8 Ways To Be a Better Leader During (and after) COVID

Being a great leader can be a challenge in the best of times. But in the worst of times, like during the COVID-19 pandemic, being a great leader can be a stretch for even the savviest of experts. In addition to managing a difficult business climate of constantly evolving COVID-19 mandates, rising prices and supply chain bottlenecks, employees are experiencing unprecedented burnout after more than 18 months of juggling the emotional and mental toll of the pandemic at work and in their personal lives.

In difficult times, particularly ones that stretch on for months, it’s natural to fall into a leadership slump. But with the mass exodus of employees culminating in what is being called the Great Resignation, there’s never been a more urgent time to recommit to the values that made you a great leader and learn new skills to carry you and your team forward during and after the pandemic.

Craig Fischer, former director of leadership and organizational development and clinical faculty member for the Washington State University Elson S. Floyd College of Medicine, has spent the past 15 years coaching and consulting leaders to drive organizational change. His work includes coaching the College of Medicine’s physician and administrative leaders during COVID-19 and bringing those same lessons to medical students as part of the college’s unique leadership certificate program required for every MD graduate. Though he’s seen nearly every issue leaders and organizations can experience, he says the pandemic is unique.

“COVID-19 created a convergence of business, employee, health and community issues that few leaders have ever faced, not to mention the impact it had on their own personal lives,” said Fischer. “For awhile, everyone was just in survival mode, but now we’re seeing all the cracks from those months of stress on the business and the team, particularly as the work-from-home model persists. It’s time for leaders to re-focus on their employees or risk erosion of the company culture, the workforce, and the bottom line.”

Not sure where to start? Fischer offers eight tips to help you lead your team during the remainder of COVID and beyond.

  1. Get clear about expectations
    Focus on the work that needs to be done and describe it. What do team members need to do and by when? What kind of check-ins are needed and what kind are desired? Caution: this is a real opportunity to take an inventory of and re-think work. If you used to have 20-30 hours of meetings a week, now is the time to evaluate whether every hour of that time is necessary. Ask, what do we need to a.) perform well and b.) stay connected?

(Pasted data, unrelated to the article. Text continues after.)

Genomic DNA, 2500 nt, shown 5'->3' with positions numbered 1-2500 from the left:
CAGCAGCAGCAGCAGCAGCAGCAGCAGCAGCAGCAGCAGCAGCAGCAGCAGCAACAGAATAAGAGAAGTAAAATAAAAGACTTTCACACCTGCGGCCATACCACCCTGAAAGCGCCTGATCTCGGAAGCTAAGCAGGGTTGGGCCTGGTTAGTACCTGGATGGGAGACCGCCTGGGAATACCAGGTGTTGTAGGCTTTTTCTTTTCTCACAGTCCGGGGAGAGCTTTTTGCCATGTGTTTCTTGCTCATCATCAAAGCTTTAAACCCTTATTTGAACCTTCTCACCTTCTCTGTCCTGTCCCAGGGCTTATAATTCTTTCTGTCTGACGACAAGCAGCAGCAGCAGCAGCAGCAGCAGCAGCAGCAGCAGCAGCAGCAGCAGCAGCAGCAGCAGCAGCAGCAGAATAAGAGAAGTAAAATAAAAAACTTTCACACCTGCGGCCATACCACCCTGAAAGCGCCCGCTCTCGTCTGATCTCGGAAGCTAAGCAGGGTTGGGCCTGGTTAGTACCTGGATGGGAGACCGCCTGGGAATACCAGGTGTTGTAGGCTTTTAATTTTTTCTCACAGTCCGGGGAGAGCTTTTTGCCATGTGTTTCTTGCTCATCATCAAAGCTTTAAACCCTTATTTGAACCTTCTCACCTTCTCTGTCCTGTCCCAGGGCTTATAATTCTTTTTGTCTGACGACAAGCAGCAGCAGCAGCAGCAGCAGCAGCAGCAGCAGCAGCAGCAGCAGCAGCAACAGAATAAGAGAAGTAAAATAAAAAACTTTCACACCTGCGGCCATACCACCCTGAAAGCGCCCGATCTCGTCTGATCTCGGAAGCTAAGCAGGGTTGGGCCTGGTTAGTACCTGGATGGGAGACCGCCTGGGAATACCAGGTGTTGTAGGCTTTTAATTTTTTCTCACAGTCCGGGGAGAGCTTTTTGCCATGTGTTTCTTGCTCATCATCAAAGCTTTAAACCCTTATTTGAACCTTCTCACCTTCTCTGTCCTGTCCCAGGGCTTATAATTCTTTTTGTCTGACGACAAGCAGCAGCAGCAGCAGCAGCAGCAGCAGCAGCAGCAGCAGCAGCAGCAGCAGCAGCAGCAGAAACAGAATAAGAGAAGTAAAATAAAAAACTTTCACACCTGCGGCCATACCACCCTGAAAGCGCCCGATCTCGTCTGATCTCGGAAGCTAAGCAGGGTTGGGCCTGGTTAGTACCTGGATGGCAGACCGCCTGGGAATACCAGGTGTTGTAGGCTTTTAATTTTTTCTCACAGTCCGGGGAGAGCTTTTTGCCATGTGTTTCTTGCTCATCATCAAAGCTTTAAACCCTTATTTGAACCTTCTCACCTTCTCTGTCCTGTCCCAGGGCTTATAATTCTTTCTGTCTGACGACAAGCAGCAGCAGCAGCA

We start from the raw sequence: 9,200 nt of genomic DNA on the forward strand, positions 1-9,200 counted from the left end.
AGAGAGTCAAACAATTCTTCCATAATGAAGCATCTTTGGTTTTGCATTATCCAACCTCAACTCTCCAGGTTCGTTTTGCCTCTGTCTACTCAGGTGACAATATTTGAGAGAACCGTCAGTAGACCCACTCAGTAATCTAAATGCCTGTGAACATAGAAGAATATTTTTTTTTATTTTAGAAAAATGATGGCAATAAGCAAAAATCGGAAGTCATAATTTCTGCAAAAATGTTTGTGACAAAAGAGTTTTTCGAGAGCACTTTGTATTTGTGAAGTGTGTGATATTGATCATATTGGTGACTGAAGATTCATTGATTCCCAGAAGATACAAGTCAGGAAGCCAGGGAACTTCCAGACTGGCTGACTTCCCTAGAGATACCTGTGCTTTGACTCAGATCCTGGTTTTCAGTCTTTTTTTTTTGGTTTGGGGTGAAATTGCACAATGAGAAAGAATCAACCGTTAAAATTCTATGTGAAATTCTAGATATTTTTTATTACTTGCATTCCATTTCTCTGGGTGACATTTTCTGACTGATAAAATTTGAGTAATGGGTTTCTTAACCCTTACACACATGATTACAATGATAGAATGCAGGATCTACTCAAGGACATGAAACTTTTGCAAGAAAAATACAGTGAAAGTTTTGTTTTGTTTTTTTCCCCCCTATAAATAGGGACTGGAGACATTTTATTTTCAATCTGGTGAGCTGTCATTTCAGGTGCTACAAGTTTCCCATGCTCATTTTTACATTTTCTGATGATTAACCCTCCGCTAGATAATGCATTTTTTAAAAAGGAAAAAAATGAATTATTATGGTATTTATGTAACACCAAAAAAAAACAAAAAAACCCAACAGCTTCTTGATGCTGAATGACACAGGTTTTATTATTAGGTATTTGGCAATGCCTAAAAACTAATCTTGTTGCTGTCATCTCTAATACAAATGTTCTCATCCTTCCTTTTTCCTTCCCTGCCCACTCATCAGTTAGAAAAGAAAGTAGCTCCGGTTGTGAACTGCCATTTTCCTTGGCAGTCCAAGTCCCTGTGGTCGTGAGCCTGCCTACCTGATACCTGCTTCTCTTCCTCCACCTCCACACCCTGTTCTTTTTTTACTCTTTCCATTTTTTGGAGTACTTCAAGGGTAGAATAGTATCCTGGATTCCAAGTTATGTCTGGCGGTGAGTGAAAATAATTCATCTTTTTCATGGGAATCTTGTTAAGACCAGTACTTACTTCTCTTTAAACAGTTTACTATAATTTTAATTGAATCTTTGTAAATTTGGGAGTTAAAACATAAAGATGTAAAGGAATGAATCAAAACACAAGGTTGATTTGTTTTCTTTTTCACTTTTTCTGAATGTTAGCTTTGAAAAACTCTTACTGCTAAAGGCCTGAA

2. Institute health and wellness check-ins
    Good leaders check on their teams. Without the benefit of the hallway check in, you’ll need to make this a bigger part of your work. Without prying, make sure every single meeting and one-on-one you lead has a pulse-taking element. If you didn’t historically do this, institute it as a new practice. You need to have a health map of your people in your mind and model caring for each other.
  3. Get curious
    Ask your team what they want and need. It came as a surprise when some of my introvert colleagues were thriving many months into the pandemic, relieved to have more time to recharge. Extroverted team members suggested and created a Slack trivia contest to keep people connected and increase social connection. At the WSU College of Medicine, we created a series of 30-minute virtual coffee breaks on Thursday mornings where staff and faculty shared a hobby or skill with their colleagues. The silver lining of COVID-19 is we’re all in it together – be curious and your team will likely share many useful and valuable suggestions.
  4. Be creative about hours, work demands and communication
    If you do the above well, you’ll find out some of your team members are doing well and others are struggling to balance everything. Offer creative solutions to help your team perform such as flexing or shifting hours, holding Slack meetings instead of Zoom, and more.
  5. Double, no, triple your appreciation of your team
    Be specific and sincere – appreciation has never gone further than during a pandemic.
  6. Re-think meetings
    Are they serving your team well? Are they too long? Are you using the right tech? Which ones can you cancel or shorten to free people up? Subtraction is often the answer, but not always. You may consider adding a 10-minute Monday huddle or a Friday afternoon Zoom happy hour to increase connection. Allow people to multi-task during meetings (they will anyway). Relax about people turning off their cameras whenever they want (it helps with Zoom fatigue). Invite everyone to join by phone or do a walking meeting wherever they live. Experiment and see what works best.
  7. Consider less
    Yes, this means adjusting expectations, cancelling meetings, and sending fewer emails. If you consider everything your team has been balancing these past 18 months, ask yourself what you can do to help them refresh and perform at their best. It might be doing less, but with a bit more time and focus. Remember, this goes for you too.
  8. Take care of yourself
    Times have never been tougher for leaders, and many of the ways you used to refresh (concerts, travel, the gym) may be diminished. Take stock of how you’re doing, at least weekly, and consider resources outside of your family to help support you. Coaches, counselors, or a professional online coffee break with fellow leaders can go a long way to helping you lead the way you want to and the way your teams deserve.